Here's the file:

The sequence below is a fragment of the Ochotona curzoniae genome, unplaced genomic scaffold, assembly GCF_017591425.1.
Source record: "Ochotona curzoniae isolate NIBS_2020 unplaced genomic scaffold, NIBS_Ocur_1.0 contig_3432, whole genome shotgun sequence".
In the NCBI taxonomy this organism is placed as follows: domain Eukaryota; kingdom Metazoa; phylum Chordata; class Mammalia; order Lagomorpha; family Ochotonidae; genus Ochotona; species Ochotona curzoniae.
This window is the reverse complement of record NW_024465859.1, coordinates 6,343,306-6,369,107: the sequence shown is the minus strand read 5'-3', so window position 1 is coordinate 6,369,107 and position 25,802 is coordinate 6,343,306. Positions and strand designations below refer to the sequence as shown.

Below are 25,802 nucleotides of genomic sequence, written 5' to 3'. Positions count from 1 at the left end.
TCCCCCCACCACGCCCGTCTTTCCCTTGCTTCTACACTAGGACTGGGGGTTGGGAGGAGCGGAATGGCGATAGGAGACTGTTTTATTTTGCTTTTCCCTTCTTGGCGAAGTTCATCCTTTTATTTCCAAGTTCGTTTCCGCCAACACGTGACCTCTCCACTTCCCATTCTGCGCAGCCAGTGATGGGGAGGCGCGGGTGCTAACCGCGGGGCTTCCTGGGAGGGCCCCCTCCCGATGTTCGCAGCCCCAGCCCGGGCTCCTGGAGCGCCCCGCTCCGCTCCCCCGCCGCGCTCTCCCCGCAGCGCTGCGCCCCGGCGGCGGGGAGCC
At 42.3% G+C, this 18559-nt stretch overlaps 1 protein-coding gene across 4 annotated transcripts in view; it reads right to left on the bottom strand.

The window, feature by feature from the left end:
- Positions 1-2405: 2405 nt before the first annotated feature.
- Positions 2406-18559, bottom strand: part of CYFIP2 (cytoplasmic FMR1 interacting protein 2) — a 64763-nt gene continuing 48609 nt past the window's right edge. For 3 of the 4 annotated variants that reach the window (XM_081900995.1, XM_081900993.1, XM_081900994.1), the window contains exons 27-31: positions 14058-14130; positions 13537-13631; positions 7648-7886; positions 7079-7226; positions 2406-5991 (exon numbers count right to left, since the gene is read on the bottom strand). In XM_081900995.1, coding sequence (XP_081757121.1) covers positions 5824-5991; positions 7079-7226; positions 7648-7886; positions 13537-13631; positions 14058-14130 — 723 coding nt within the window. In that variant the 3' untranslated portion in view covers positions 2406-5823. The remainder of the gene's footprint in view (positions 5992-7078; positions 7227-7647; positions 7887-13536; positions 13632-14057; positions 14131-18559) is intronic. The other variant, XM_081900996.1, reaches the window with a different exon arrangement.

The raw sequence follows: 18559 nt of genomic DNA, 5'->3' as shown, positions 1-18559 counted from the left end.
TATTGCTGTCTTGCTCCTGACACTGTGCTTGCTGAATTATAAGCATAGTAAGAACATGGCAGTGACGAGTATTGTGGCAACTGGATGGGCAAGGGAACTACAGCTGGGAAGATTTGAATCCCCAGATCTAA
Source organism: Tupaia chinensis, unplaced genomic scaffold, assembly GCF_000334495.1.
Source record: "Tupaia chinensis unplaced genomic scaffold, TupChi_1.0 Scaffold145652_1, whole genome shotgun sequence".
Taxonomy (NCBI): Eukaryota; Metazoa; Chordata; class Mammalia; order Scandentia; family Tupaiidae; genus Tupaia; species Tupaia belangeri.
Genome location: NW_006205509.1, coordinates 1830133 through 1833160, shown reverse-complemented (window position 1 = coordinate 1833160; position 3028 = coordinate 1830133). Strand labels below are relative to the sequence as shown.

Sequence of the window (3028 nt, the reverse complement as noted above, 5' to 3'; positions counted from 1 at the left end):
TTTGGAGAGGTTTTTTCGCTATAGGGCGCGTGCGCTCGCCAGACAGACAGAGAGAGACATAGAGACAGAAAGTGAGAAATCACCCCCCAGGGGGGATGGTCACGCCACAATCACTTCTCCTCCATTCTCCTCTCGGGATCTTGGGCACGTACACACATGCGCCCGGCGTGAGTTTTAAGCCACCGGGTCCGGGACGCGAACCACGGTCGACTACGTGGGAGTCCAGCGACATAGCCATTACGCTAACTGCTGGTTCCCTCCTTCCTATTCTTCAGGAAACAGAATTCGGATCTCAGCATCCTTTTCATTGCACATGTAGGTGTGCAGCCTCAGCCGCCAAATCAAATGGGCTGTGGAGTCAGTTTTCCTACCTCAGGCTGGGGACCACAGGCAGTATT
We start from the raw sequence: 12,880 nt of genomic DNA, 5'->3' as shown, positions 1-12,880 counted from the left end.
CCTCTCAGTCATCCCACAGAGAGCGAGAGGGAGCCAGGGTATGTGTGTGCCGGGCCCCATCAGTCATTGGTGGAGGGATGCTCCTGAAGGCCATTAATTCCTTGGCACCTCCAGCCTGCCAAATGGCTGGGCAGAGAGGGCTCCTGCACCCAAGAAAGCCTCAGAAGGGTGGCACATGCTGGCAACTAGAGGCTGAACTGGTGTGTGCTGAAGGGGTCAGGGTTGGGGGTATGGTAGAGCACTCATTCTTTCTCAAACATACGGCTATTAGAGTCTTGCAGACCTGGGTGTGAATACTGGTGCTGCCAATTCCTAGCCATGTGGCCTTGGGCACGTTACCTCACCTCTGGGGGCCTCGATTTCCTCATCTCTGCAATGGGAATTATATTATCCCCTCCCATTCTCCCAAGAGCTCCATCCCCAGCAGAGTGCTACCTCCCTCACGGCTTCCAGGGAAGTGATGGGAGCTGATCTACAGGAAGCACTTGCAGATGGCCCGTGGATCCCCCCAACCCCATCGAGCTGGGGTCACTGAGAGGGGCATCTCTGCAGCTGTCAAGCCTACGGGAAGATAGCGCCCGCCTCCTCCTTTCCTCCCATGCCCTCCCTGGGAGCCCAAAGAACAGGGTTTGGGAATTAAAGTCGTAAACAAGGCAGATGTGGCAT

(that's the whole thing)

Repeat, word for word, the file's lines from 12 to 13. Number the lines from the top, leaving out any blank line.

TATTGCTGTCTTGCTCCTGACACTGTGCTTGCTGAATTATAAGCATAGTAAGAACATGGCAGTGACGAGTATTGTGGCAACTGGATGGGCAAGGGAACTACAGCTGGGAAGATTTGAATCCCCAGATCTAA
Source organism: Tupaia chinensis, unplaced genomic scaffold, assembly GCF_000334495.1.